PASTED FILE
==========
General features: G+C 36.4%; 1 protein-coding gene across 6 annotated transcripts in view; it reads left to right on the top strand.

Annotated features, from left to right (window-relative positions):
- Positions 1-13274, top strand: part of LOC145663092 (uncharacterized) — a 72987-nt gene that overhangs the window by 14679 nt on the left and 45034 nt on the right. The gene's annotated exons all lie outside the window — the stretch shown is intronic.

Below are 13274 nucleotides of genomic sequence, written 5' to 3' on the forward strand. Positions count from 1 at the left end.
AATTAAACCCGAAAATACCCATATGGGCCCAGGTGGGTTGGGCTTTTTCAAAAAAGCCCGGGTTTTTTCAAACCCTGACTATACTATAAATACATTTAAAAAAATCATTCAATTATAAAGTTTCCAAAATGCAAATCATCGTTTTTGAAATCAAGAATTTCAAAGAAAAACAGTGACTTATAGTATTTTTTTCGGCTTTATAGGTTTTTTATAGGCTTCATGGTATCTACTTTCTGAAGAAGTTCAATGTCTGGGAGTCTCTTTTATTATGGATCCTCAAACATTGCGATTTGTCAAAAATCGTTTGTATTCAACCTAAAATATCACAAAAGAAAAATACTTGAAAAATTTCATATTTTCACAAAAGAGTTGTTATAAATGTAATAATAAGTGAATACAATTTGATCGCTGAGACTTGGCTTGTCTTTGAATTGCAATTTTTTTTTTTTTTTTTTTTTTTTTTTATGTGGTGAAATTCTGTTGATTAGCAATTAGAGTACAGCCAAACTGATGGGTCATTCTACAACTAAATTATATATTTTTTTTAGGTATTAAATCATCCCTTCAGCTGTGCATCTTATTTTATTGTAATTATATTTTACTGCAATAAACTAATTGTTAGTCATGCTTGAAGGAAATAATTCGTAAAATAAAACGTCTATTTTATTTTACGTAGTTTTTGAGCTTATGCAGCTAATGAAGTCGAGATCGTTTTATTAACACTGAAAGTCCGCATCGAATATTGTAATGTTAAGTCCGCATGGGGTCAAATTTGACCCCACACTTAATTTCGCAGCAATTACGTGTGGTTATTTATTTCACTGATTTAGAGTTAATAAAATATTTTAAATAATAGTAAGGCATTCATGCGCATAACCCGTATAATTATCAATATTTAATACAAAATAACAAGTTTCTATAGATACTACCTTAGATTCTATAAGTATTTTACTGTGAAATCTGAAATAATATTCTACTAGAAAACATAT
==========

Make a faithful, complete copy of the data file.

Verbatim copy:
General features: G+C 36.4%; 1 protein-coding gene across 6 annotated transcripts in view; it reads left to right on the top strand.

Annotated features, from left to right (window-relative positions):
- Positions 1-13274, top strand: part of LOC145663092 (uncharacterized) — a 72987-nt gene that overhangs the window by 14679 nt on the left and 45034 nt on the right. The gene's annotated exons all lie outside the window — the stretch shown is intronic.

Below are 13274 nucleotides of genomic sequence, written 5' to 3' on the forward strand. Positions count from 1 at the left end.
AATTAAACCCGAAAATACCCATATGGGCCCAGGTGGGTTGGGCTTTTTCAAAAAAGCCCGGGTTTTTTCAAACCCTGACTATACTATAAATACATTTAAAAAAATCATTCAATTATAAAGTTTCCAAAATGCAAATCATCGTTTTTGAAATCAAGAATTTCAAAGAAAAACAGTGACTTATAGTATTTTTTTCGGCTTTATAGGTTTTTTATAGGCTTCATGGTATCTACTTTCTGAAGAAGTTCAATGTCTGGGAGTCTCTTTTATTATGGATCCTCAAACATTGCGATTTGTCAAAAATCGTTTGTATTCAACCTAAAATATCACAAAAGAAAAATACTTGAAAAATTTCATATTTTCACAAAAGAGTTGTTATAAATGTAATAATAAGTGAATACAATTTGATCGCTGAGACTTGGCTTGTCTTTGAATTGCAATTTTTTTTTTTTTTTTTTTTTTTTTTTATGTGGTGAAATTCTGTTGATTAGCAATTAGAGTACAGCCAAACTGATGGGTCATTCTACAACTAAATTATATATTTTTTTTAGGTATTAAATCATCCCTTCAGCTGTGCATCTTATTTTATTGTAATTATATTTTACTGCAATAAACTAATTGTTAGTCATGCTTGAAGGAAATAATTCGTAAAATAAAACGTCTATTTTATTTTACGTAGTTTTTGAGCTTATGCAGCTAATGAAGTCGAGATCGTTTTATTAACACTGAAAGTCCGCATCGAATATTGTAATGTTAAGTCCGCATGGGGTCAAATTTGACCCCACACTTAATTTCGCAGCAATTACGTGTGGTTATTTATTTCACTGATTTAGAGTTAATAAAATATTTTAAATAATAGTAAGGCATTCATGCGCATAACCCGTATAATTATCAATATTTAATACAAAATAACAAGTTTCTATAGATACTACCTTAGATTCTATAAGTATTTTACTGTGAAATCTGAAATAATATTCTACTAGAAAACATAT